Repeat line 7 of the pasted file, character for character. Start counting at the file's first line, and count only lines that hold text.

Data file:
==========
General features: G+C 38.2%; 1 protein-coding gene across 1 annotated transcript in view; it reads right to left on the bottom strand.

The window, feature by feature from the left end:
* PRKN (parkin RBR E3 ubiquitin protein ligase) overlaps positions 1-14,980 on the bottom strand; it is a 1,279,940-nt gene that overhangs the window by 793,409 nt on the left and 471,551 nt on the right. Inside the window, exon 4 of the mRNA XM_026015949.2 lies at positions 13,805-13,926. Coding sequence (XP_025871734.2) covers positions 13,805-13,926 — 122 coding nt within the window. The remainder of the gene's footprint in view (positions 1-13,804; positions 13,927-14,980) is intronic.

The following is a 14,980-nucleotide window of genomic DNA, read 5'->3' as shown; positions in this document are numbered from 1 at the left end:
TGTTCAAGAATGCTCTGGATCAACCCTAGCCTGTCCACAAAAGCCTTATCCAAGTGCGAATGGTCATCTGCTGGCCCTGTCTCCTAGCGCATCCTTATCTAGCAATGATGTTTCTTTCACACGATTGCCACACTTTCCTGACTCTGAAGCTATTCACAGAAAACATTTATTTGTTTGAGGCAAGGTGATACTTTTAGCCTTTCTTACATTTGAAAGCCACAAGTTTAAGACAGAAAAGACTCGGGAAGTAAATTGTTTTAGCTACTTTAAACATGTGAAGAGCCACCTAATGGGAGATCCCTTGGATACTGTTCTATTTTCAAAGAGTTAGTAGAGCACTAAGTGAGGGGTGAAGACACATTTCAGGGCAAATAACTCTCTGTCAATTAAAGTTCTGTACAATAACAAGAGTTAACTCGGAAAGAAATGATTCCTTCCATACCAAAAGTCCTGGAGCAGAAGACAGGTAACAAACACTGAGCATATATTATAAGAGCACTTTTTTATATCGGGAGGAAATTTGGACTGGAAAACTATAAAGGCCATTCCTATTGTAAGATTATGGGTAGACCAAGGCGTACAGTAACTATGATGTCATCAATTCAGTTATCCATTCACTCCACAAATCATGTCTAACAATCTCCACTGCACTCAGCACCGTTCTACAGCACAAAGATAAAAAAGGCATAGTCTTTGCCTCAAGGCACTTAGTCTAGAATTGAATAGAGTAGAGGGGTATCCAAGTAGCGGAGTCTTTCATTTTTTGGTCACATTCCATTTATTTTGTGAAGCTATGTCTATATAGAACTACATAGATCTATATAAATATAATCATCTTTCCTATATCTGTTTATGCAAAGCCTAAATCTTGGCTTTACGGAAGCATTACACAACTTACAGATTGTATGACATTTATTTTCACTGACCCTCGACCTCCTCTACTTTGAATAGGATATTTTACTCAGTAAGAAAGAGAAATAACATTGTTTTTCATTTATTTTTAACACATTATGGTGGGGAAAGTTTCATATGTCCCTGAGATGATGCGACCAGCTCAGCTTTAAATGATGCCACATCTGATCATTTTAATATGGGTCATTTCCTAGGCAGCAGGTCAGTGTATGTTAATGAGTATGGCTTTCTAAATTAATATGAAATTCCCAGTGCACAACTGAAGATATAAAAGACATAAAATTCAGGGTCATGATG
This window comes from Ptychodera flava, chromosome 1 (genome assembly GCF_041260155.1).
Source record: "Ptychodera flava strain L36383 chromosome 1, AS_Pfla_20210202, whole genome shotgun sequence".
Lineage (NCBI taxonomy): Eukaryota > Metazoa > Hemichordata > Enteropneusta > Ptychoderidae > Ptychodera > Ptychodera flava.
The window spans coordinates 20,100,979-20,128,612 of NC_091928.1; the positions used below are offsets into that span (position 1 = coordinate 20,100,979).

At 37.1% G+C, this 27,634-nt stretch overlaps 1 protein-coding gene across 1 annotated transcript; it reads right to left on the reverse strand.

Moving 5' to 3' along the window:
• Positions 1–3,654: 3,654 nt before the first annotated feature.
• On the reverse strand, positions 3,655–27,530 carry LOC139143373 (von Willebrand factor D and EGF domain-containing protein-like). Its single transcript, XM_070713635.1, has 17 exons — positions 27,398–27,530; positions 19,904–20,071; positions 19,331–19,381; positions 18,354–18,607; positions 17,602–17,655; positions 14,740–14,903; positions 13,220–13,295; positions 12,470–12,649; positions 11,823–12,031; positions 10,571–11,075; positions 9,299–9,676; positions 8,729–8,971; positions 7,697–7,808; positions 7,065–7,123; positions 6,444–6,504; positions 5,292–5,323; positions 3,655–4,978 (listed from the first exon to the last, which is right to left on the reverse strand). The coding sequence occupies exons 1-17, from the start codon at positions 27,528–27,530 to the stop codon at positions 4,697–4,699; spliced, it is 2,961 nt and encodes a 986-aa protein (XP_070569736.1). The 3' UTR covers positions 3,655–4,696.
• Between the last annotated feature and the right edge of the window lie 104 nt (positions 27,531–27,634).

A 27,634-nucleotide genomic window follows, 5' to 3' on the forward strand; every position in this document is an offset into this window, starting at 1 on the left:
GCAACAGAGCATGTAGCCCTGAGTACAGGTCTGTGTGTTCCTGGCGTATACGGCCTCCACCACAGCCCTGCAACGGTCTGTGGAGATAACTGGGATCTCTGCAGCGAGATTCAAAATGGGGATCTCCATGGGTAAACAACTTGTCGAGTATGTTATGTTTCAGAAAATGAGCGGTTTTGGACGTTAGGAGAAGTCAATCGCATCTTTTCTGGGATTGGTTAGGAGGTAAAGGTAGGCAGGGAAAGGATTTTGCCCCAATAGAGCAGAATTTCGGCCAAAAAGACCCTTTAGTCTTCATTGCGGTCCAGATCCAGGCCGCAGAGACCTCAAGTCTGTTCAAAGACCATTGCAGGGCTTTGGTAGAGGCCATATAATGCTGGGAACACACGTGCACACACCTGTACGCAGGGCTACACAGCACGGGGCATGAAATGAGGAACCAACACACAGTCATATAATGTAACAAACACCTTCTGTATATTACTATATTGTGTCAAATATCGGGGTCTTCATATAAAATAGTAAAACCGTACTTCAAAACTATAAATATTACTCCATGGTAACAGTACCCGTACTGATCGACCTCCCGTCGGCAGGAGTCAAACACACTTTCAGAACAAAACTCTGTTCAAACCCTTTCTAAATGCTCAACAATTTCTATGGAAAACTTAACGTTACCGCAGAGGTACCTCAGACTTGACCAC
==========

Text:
Source record: "Ptychodera flava strain L36383 chromosome 1, AS_Pfla_20210202, whole genome shotgun sequence".